High Court loss

Davies Arnold Cooper (DAC) partner Nick Young will be licking his wounds this week after a being on the receiving end of a major High Court loss that could cost his client more than £1bn.

Davies Arnold Cooper (DAC) partner Nick Young will be licking his wounds this week after a being on the receiving end of a major High Court loss that could cost his client more than £1bn.

The Buncefield case (20 March), while wildly complex, pitted some of the UK’s top lawyers against each other, with Brick Court Chambers’ Jonathan Sumption QC (who was instructed by Herbert Smith partner Ted Greeno) going head to head with One Essex Court’s Lord Grabiner QC.

In the end it was Grabiner, who was representing Total, who lost out when Mr Justice David Steel found the oil giant vicariously liable for all damages spinning out of the 2005 oil depot explosion. Buncefield was run jointly by Total and Sumption’s client Chevron, which would have been liable for 40 per cent of damages if Sumption had not been able to convince Steel J that Total was solely to blame.

The original liability claim was brought against Total and the Total/Chevron-owned company Hertfordshire Oil Storage Ltd (HOSL) by members of the Buncefield Neighbouring Property Insurance Group (Bunpig).

Bunpig was represented by Kennedys partner Nick Thomas who had instructed Jonathan Gaisman QC of Kings Bench Walk to lead the case. Just days into the preliminary hearing of the original case Total conceded liability and admitted that the blast was a result of negligence by the supervisor on duty at the time.

This was a resounding victory for Kennedys, which had spent more than two years trying to get Total to pay out for the damage caused to the buildings beyond the depot’s perimeter.
In round two of the saga, Grabiner argued that Chevron should be held jointly liable for the losses, which totaled £750m, as it jointly owned HOSL.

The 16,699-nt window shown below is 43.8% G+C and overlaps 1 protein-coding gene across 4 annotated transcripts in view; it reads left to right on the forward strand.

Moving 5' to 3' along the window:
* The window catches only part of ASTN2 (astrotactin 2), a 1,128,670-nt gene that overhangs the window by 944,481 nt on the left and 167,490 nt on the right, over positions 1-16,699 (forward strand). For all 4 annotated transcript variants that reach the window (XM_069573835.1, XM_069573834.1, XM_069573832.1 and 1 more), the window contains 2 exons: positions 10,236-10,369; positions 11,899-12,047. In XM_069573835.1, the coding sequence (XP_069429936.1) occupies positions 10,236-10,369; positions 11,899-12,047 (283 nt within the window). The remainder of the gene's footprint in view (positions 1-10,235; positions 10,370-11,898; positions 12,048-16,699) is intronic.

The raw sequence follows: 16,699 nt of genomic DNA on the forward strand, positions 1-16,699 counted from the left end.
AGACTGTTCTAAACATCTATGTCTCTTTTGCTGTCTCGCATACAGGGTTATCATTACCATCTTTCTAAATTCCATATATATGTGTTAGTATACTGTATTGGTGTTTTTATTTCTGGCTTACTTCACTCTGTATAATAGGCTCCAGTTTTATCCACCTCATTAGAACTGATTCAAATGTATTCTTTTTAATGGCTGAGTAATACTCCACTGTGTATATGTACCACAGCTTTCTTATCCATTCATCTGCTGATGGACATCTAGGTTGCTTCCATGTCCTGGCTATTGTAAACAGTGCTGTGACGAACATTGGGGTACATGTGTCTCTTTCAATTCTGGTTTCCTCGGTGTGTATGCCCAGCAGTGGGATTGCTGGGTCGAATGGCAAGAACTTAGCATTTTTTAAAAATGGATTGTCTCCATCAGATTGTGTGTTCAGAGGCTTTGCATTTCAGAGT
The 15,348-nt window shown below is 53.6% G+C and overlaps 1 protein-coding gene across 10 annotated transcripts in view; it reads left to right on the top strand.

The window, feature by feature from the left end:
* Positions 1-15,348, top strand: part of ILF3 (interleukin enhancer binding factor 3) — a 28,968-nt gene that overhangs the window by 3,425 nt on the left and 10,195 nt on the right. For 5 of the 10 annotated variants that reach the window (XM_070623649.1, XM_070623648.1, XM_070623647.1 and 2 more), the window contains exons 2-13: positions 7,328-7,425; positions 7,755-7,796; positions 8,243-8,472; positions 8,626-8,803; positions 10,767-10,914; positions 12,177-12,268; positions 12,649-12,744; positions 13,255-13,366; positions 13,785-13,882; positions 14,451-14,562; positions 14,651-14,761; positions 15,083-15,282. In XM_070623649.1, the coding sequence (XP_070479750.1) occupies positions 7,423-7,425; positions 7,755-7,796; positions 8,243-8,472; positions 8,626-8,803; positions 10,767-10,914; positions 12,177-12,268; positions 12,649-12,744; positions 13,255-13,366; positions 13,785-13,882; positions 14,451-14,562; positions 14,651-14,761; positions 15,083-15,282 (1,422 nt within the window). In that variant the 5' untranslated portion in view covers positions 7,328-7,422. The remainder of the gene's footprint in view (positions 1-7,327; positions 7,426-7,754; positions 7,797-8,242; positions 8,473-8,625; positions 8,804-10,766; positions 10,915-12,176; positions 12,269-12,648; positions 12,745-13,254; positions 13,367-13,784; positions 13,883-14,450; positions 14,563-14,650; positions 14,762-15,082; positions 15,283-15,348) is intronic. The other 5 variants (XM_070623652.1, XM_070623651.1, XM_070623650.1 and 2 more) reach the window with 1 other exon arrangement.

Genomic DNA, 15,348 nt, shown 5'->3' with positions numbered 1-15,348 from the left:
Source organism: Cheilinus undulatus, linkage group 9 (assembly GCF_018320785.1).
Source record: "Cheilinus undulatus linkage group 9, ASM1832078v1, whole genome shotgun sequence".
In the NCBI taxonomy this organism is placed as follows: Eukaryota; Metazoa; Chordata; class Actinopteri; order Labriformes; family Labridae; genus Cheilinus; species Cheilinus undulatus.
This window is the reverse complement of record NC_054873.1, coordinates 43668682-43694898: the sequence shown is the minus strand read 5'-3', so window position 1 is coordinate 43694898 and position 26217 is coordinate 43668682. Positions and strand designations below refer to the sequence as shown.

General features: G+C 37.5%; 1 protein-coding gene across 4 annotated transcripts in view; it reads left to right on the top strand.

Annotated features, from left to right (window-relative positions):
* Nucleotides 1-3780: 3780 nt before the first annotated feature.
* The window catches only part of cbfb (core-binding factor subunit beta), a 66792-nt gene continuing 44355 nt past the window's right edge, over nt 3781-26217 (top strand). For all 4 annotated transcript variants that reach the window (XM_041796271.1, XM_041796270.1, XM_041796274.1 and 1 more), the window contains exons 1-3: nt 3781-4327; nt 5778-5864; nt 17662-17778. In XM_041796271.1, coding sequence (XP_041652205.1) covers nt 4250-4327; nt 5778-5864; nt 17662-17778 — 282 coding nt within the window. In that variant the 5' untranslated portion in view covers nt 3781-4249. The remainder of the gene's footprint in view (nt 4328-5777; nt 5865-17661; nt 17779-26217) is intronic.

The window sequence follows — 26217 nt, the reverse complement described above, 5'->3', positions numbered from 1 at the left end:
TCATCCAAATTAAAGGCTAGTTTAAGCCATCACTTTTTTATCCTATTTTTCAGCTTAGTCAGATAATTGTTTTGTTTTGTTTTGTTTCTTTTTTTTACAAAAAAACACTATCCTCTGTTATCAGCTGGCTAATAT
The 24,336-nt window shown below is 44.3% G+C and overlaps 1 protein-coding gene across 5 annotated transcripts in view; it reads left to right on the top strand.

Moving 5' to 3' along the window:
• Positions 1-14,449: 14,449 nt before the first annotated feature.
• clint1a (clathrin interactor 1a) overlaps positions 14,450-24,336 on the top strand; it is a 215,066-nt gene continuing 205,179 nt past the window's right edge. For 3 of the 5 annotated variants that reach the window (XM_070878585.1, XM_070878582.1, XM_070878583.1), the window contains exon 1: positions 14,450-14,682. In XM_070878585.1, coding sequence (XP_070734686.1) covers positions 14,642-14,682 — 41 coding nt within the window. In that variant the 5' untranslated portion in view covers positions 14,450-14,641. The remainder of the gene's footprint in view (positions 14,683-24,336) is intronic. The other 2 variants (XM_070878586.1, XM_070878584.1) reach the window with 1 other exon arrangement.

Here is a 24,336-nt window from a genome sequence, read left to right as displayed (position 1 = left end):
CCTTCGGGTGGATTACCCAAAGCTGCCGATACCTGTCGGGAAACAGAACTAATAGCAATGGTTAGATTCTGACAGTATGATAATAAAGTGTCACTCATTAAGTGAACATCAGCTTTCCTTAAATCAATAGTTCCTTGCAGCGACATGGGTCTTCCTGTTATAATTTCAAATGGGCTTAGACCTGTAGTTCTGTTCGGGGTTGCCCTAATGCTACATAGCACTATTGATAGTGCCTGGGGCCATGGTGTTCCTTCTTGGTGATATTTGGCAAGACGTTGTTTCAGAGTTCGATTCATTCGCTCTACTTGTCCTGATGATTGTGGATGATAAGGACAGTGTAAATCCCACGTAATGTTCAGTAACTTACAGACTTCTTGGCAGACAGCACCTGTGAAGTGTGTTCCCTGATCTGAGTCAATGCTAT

In court, Grabiner rejected arguments that Total was in control of the site. This baffled the opposition, which had got hold of transcripts of Health & Safety Executive (HSE) interviews carried out in the aftermath of the explosion that showed Total to be in control.

Total’s legal team had promised a string of witnesses who would uphold its argument. In the end just one witness was produced – HOSL director Mike Linley. He was singled out for criticism from Steel J, who in his judgment said Linley was “evasive and unwilling” to face up to the fact that his testimony differed somewhat from his statement. That said, Steel J did concede that the passage of time may have eroded Linley’s memory.

Regardless, all Buncefield employment contracts were with Total; the most senior person on site, who reported into Total’s head office, had been appointed by Total; and the health and safety policy of the site had been dictated by Total.

When it is considered that HOSL had no employees at the site and its board met for two hours twice a year it seems clear which company was in control of the site.

The court therefore ruled that liabilities arising from the explosion were the fault of Total alone and that the company should be responsible for all costs as well as the losses other businesses in the area suffered as a result of the explosion.

Total will also be liable for the legal bills built up by the stellar list of counsel instructed for the claimants, including Sumption.

The saga, it seems is not over yet, though. In a statement Total said: “We still believe our joint venture partner should accept their share of the responsibilities for the incident.”

The fight continues.